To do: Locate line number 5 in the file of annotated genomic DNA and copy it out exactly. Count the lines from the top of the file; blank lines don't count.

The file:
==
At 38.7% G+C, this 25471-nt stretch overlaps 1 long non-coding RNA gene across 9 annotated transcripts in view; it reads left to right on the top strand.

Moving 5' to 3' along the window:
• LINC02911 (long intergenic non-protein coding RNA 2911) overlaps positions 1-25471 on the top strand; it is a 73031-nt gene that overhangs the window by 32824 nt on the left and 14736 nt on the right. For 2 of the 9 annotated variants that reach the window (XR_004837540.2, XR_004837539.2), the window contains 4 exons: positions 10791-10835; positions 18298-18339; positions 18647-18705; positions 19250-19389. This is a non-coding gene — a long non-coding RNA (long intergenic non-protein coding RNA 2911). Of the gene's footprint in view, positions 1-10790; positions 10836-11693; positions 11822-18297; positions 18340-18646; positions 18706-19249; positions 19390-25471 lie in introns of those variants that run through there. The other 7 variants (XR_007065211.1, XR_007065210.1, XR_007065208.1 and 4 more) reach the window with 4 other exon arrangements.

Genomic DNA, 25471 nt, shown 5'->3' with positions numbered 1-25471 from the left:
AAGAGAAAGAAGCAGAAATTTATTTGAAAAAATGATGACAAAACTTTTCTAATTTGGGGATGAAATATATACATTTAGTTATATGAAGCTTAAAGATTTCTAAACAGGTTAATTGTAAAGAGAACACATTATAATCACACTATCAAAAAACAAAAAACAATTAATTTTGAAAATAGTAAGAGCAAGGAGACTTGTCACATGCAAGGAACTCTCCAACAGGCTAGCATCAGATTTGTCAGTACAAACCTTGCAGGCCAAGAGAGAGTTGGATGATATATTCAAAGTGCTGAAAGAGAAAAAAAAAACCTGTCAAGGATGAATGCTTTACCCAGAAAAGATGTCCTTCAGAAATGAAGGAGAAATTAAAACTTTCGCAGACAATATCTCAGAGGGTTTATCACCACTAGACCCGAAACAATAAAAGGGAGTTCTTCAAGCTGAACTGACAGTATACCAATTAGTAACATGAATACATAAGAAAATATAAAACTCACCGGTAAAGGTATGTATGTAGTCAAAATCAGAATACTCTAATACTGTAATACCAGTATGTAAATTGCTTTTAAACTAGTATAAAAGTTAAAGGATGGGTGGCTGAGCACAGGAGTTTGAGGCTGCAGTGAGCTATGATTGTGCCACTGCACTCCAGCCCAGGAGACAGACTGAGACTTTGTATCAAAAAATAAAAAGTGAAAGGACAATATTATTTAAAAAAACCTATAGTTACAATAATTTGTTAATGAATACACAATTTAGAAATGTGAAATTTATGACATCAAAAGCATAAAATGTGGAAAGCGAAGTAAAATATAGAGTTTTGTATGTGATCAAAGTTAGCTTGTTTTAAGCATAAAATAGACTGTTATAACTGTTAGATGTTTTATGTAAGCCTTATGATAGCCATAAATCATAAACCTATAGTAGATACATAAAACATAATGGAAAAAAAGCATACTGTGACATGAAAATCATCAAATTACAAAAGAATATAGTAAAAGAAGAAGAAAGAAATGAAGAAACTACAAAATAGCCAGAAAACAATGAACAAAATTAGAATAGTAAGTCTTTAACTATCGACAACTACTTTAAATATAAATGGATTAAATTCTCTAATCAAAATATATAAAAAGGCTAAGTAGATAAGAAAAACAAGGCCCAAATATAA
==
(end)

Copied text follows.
AAGAGAAAGAAGCAGAAATTTATTTGAAAAAATGATGACAAAACTTTTCTAATTTGGGGATGAAATATATACATTTAGTTATATGAAGCTTAAAGATTTCTAAACAGGTTAATTGTAAAGAGAACACATTATAATCACACTATCAAAAAACAAAAAACAATTAATTTTGAAAATAGTAAGAGCAAGGAGACTTGTCACATGCAAGGAACTCTCCAACAGGCTAGCATCAGATTTGTCAGTACAAACCTTGCAGGCCAAGAGAGAGTTGGATGATATATTCAAAGTGCTGAAAGAGAAAAAAAAAACCTGTCAAGGATGAATGCTTTACCCAGAAAAGATGTCCTTCAGAAATGAAGGAGAAATTAAAACTTTCGCAGACAATATCTCAGAGGGTTTATCACCACTAGACCCGAAACAATAAAAGGGAGTTCTTCAAGCTGAACTGACAGTATACCAATTAGTAACATGAATACATAAGAAAATATAAAACTCACCGGTAAAGGTATGTATGTAGTCAAAATCAGAATACTCTAATACTGTAATACCAGTATGTAAATTGCTTTTAAACTAGTATAAAAGTTAAAGGATGGGTGGCTGAGCACAGGAGTTTGAGGCTGCAGTGAGCTATGATTGTGCCACTGCACTCCAGCCCAGGAGACAGACTGAGACTTTGTATCAAAAAATAAAAAGTGAAAGGACAATATTATTTAAAAAAACCTATAGTTACAATAATTTGTTAATGAATACACAATTTAGAAATGTGAAATTTATGACATCAAAAGCATAAAATGTGGAAAGCGAAGTAAAATATAGAGTTTTGTATGTGATCAAAGTTAGCTTGTTTTAAGCATAAAATAGACTGTTATAACTGTTAGATGTTTTATGTAAGCCTTATGATAGCCATAAATCATAAACCTATAGTAGATACATAAAACATAATGGAAAAAAAGCATACTGTGACATGAAAATCATCAAATTACAAAAGAATATAGTAAAAGAAGAAGAAAGAAATGAAGAAACTACAAAATAGCCAGAAAACAATGAACAAAATTAGAATAGTAAGTCTTTAACTATCGACAACTACTTTAAATATAAATGGATTAAATTCTCTAATCAAAATATATAAAAAGGCTAAGTAGATAAGAAAAACAAGGCCCAAATATAA